Offshore Energy Richness and America’s Mauritania Frenemy

21.09.2018 Author: Phil Butler

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News that a prominent anti-slavery activist named Biram Dah Abeid was arrested in Mauritania coincides with the revelation oil giant Shell is to begin exploring oil and gas offshore the West African country. The country with one of the worst human rights records is also a poker chip in the overall game of exploitation by big energy. Here’s a bit of intelligence on yet another resource-rich African nation suffering from new age colonialism

It’s almost unbelievable, but Slavery is still actively practiced in Mauritania despite promises by the totalitarian government of Mohamad Ould Abdel Aziz. But since the terror attacks of September 11, 2001, and Mauritania’s supporting America in the dubious “War on Terror,” the U.S. has found it easier to turn a blind eye to Abdel Aziz’s record in office. In a piece of bitter irony here, the Mauritanian strongman served as Chairman of the African Union from 2014 to 2015. As for the amazing hypocrisy of the U.S., this US State Department 2010 Human Rights Report, outlining the miserable rights record of Mauritania, which reads in part:

“Government efforts were not sufficient to enforce the antislavery law. No cases have been successfully prosecuted under the antislavery law despite the fact that ‘de facto’ slavery exists in Mauritania.”

Furthermore, a 2017 statement before the U.S. Senate Foreign Relations Committee by Michael J. Dodman, who was then the nominee to be U.S. Ambassador to Mauritania, not only pledged support for the Abdel Aziz regime but mentions the “sizeable offshore natural gas resources by an American firm.” This brings the Shell Oil offshore deal sharply into focus.

Looking at Dodman, his background makes him perfect for the Mauritania position since he cut his bureaucratic teeth in Iraq and later in the Office of the Under Secretary for Economic Growth, Energy and the Environment at the United States Department of State. This WikiLeaks cable made secret by Dodman back in 2008, when he was advising in Iraq includes Shell and other companies bidding for the newly freed up oil fields there.

It’s almost as if the Department of State had trained and deployed a regime change team to leverage energy all across the Middle East and North Africa. Dodman also played a role in stopping the Iran–Pakistan gas pipeline, also known as the Peace pipeline, when he threatened Pakistan with sanctions if they did not stop the project back in 2013. Dodman’s record in Eastern Europe bears mentioning here too. The career diplomat played a role in negotiating the missile defense installation in the Czech Republic. He was also a policy council member for the Una Chapman Cox Foundation, one of the funding foundations the CIA and the State Department use to train operatives for in-country assignments. Another hint at Dodman’s intelligence community role comes in the form of another WikiLeaks document telling of his role in a US-EU personal data sharing agreement from 2010. The Sydney Morning Herald reported the original AP story citing the diplomat saying:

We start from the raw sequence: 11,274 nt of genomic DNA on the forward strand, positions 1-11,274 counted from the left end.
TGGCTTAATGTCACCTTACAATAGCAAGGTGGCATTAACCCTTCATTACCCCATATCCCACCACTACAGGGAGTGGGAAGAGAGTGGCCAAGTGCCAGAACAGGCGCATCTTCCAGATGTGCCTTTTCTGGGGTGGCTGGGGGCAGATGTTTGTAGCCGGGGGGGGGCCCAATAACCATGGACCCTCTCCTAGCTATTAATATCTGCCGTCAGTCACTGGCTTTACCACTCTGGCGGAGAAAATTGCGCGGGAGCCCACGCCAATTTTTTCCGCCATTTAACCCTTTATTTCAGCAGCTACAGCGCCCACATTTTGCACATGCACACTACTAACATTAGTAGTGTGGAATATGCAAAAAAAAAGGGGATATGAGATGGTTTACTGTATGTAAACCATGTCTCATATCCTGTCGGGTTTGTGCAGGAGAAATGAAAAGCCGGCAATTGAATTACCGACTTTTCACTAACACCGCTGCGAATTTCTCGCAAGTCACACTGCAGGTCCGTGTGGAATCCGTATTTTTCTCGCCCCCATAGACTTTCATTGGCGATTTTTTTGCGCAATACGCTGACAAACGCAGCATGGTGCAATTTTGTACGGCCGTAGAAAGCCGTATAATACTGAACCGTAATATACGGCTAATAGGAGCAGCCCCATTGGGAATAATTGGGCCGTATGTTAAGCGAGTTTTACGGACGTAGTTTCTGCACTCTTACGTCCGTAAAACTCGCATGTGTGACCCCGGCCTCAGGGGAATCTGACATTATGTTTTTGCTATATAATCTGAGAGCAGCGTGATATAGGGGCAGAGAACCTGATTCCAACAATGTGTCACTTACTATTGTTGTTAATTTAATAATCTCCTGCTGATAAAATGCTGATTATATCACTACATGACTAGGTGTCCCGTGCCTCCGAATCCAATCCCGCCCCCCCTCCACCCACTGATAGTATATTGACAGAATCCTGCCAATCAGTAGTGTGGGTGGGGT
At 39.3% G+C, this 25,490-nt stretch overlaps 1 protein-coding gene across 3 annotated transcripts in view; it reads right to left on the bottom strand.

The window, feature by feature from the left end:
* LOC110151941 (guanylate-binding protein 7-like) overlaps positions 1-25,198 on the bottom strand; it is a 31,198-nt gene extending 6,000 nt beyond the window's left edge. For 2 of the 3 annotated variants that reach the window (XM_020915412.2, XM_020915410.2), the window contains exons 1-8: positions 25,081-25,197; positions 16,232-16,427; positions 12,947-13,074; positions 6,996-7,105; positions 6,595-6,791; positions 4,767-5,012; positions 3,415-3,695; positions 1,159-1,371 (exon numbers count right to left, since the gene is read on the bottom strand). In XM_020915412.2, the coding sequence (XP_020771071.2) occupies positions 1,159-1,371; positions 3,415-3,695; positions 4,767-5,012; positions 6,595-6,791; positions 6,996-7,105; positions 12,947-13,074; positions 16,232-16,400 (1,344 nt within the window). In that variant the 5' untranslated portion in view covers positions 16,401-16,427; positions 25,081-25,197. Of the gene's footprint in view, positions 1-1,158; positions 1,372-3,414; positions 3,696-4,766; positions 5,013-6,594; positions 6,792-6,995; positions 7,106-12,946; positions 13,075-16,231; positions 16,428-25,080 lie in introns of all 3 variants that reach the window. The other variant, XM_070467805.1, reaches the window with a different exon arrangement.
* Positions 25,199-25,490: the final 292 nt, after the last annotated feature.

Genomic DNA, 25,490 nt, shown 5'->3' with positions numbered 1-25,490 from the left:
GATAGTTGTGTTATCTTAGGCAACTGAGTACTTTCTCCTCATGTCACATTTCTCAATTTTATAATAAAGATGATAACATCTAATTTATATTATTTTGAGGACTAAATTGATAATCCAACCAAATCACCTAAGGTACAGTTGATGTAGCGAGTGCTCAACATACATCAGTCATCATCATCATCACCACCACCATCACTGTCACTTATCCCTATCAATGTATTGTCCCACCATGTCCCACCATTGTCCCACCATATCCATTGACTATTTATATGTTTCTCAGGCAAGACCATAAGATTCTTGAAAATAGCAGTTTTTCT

“This is a very, very strong agreement; we are very proud of it. It is very important to the security of the United States and Europe.”

For the larger picture on Mauritania and western intentions news from BP Mauritania and Senegal tells of a commercial atmosphere in Nouakchott, the Mauritanian capital, that is “buzzing..” Thinking back to a leaked plan by the CIA to destabilize Mauritania’s government some years back, the pattern of U.S. intervention where energy reserves are resurfaced over and over again. Added to this the fact the United States has effectively isolated Russian and Iranian energy exports to Europe and the world, news of massive LNG projects rebounding makes total sense. And Mauritania’s and the rest of West Africa’s deep-water energy assets play a bit role there. Shell’s British rival BP and its partner Kosmos Energy are set to decide on the development of the Tortue field off the coast of Senegal and Mauritania soon, so floating LNG production (FLNG) ships to process offshore natural gas from the fields are already being discussed. Senegalese President Macky Sall and Mohamed Ould Abdel Aziz oversaw the signing of the accord by their energy ministers to jointly develop their offshore assets back in February, so the stage is set.

The Tortue field is estimated to contain more than 15 trillion cubic feet of discovered gas resources, so it’s certain America’s interest in the country will grow accordingly. And for those concerned over human rights abuses and slavery, the 50 trillion cubic feet of gas estimated for all of Mauritania-Senegal will surely delay liberalization. I find this ironic and sad considering the globalist doctrine is based largely on freedom and humanitarianism.

Phil Butler, is a policy investigator and analyst, a political scientist and expert on Eastern Europe, he’s an author of the recent bestseller “Putin’s Praetorians” and other books. He writes exclusively for the online magazine “New Eastern Outlook.”